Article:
Evaluation of NMR structural studies on a family of membrane active channel forming peptides



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Kansas State University


As part of the ongoing development of a channel forming peptide with the potential to be used clinically to treat cystic fibrosis, a number of structural studies using solution NMR spectroscopy have been carried out on a number of the test sequences. Given their structural similarities of the monomers it is important to evaluate whether or not there is a compelling need to determine the solution NMR structure of next-generation peptides. The determination of the NMR monomeric solution structure of peptides NK₄-M2GlyR-p22 and NK₄-M2GlyR-p20 T17R S20W in TFE solution and SDS micelles sample shows predominantly alpha-helical conformations for both sequences with an extended conformation for the N-terminal lysine residues. The I[subscript max], K[subscript 1/2] and Hill coefficient, derived from data on ion conductance across monolayers of MDCK cells, were used to compare the ion conductance properties of the peptide sequences. Peptide NK₄ M2GlyR p20 T17R S20W has both a higher I[subscript MAX] (43.8 ± 2.8 μA/cm²) and a lower K[subscript 1/2] (58 ± 8 μM) compared to other M2GlyR derived peptides with calculated NMR structures. All available molecular structures calculated by NMR for M2GlyR derived peptides were compared and the correlation of the structural changes observed in the NMR structures with the ion conductance changes was evaluated. The NMR structures were found to have limited predicting potential over the ion conduction data. NMR determined structures have provided an experimentally based starting point for studies of the channels formed by the family of M2GlyR peptides. Computer simulations account for inter peptide interactions and packing effects that are not experienced by the monomeric form of the peptides in the NMR samples that have been used until now. The determination of the structure of the oligomeric peptide channels is deemed needed to improve the relevance of future use of NMR in this project. The use of larger membrane mimicking agents, isotopically labeled (¹⁵N, ¹³C) samples, 3D NMR experiments and potentially solid state NMR would be required to accomplish that task.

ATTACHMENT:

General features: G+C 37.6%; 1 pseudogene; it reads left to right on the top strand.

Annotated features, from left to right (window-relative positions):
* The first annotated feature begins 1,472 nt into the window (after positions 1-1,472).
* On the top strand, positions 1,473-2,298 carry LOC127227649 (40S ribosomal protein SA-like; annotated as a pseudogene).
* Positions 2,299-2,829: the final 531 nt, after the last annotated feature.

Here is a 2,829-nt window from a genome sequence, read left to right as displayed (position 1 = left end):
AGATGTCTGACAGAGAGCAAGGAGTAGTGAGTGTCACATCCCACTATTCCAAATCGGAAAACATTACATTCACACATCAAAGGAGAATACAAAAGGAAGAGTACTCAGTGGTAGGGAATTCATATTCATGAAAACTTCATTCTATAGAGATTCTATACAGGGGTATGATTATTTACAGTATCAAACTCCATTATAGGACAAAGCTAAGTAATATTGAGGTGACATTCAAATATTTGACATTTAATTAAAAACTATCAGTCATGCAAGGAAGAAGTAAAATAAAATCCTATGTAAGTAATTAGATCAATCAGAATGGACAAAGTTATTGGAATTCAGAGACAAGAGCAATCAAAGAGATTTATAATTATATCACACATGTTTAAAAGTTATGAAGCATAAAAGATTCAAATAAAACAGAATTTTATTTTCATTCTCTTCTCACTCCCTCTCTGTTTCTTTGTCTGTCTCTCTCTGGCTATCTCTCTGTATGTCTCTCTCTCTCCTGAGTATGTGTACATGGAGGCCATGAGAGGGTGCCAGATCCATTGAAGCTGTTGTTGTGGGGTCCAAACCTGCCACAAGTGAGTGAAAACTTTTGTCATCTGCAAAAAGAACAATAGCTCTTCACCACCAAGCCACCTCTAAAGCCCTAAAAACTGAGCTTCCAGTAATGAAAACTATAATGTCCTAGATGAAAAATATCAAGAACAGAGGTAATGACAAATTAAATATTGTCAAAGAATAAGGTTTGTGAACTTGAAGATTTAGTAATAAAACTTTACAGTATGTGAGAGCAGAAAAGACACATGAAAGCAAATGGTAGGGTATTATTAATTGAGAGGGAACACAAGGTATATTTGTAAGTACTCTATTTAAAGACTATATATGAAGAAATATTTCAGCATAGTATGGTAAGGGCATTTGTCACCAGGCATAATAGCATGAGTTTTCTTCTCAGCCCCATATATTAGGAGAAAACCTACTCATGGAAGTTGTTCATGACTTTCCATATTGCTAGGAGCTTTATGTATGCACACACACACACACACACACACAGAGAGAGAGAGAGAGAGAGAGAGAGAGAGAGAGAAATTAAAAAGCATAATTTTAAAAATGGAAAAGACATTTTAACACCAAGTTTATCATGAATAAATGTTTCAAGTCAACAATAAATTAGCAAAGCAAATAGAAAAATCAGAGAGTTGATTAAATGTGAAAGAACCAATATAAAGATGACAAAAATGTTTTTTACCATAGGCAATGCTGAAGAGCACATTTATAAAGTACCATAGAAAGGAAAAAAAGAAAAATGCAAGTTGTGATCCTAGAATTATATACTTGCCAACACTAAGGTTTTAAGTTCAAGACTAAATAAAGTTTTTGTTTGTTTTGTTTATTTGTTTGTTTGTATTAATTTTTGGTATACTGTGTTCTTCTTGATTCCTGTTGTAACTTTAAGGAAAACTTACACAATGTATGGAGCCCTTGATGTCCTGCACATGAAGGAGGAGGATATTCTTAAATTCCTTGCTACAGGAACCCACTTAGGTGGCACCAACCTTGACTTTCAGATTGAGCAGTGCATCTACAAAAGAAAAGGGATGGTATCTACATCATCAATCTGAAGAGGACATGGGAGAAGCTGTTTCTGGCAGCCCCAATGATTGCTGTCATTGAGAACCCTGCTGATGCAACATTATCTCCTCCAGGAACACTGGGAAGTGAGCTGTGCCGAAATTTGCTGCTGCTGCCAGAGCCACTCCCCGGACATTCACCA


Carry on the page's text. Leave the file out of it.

Nuclear magnetic resonance, Peptide, Channel, Cystic fibrosis, Ion conductance

Graduation Month



Doctor of Philosophy


Biochemistry and Molecular Biophysics

Major Professor

Om Prakash; John M. Tomich